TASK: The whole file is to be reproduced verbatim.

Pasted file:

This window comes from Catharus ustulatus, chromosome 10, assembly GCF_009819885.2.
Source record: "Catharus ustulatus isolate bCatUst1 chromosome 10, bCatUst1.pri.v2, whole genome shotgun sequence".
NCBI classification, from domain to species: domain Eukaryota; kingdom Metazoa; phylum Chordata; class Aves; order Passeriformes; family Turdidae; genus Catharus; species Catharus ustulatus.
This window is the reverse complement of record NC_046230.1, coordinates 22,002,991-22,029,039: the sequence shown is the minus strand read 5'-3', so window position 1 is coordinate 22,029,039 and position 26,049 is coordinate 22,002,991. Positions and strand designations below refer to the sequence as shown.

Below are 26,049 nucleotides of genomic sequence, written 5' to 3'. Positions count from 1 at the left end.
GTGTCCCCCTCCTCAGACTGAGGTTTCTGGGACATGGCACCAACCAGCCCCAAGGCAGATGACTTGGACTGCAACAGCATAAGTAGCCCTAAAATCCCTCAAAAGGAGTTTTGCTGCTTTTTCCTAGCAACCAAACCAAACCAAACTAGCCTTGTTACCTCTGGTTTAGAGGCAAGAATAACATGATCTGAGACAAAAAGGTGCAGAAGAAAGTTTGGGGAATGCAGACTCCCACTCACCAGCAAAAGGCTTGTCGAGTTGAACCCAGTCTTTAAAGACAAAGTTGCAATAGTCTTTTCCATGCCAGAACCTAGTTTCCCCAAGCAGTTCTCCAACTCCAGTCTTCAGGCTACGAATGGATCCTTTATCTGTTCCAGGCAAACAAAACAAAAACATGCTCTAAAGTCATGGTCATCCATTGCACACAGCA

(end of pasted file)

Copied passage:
This window comes from Catharus ustulatus, chromosome 10, assembly GCF_009819885.2.
Source record: "Catharus ustulatus isolate bCatUst1 chromosome 10, bCatUst1.pri.v2, whole genome shotgun sequence".
NCBI classification, from domain to species: domain Eukaryota; kingdom Metazoa; phylum Chordata; class Aves; order Passeriformes; family Turdidae; genus Catharus; species Catharus ustulatus.
This window is the reverse complement of record NC_046230.1, coordinates 22,002,991-22,029,039: the sequence shown is the minus strand read 5'-3', so window position 1 is coordinate 22,029,039 and position 26,049 is coordinate 22,002,991. Positions and strand designations below refer to the sequence as shown.

Below are 26,049 nucleotides of genomic sequence, written 5' to 3'. Positions count from 1 at the left end.
GTGTCCCCCTCCTCAGACTGAGGTTTCTGGGACATGGCACCAACCAGCCCCAAGGCAGATGACTTGGACTGCAACAGCATAAGTAGCCCTAAAATCCCTCAAAAGGAGTTTTGCTGCTTTTTCCTAGCAACCAAACCAAACCAAACTAGCCTTGTTACCTCTGGTTTAGAGGCAAGAATAACATGATCTGAGACAAAAAGGTGCAGAAGAAAGTTTGGGGAATGCAGACTCCCACTCACCAGCAAAAGGCTTGTCGAGTTGAACCCAGTCTTTAAAGACAAAGTTGCAATAGTCTTTTCCATGCCAGAACCTAGTTTCCCCAAGCAGTTCTCCAACTCCAGTCTTCAGGCTACGAATGGATCCTTTATCTGTTCCAGGCAAACAAAACAAAAACATGCTCTAAAGTCATGGTCATCCATTGCACACAGCA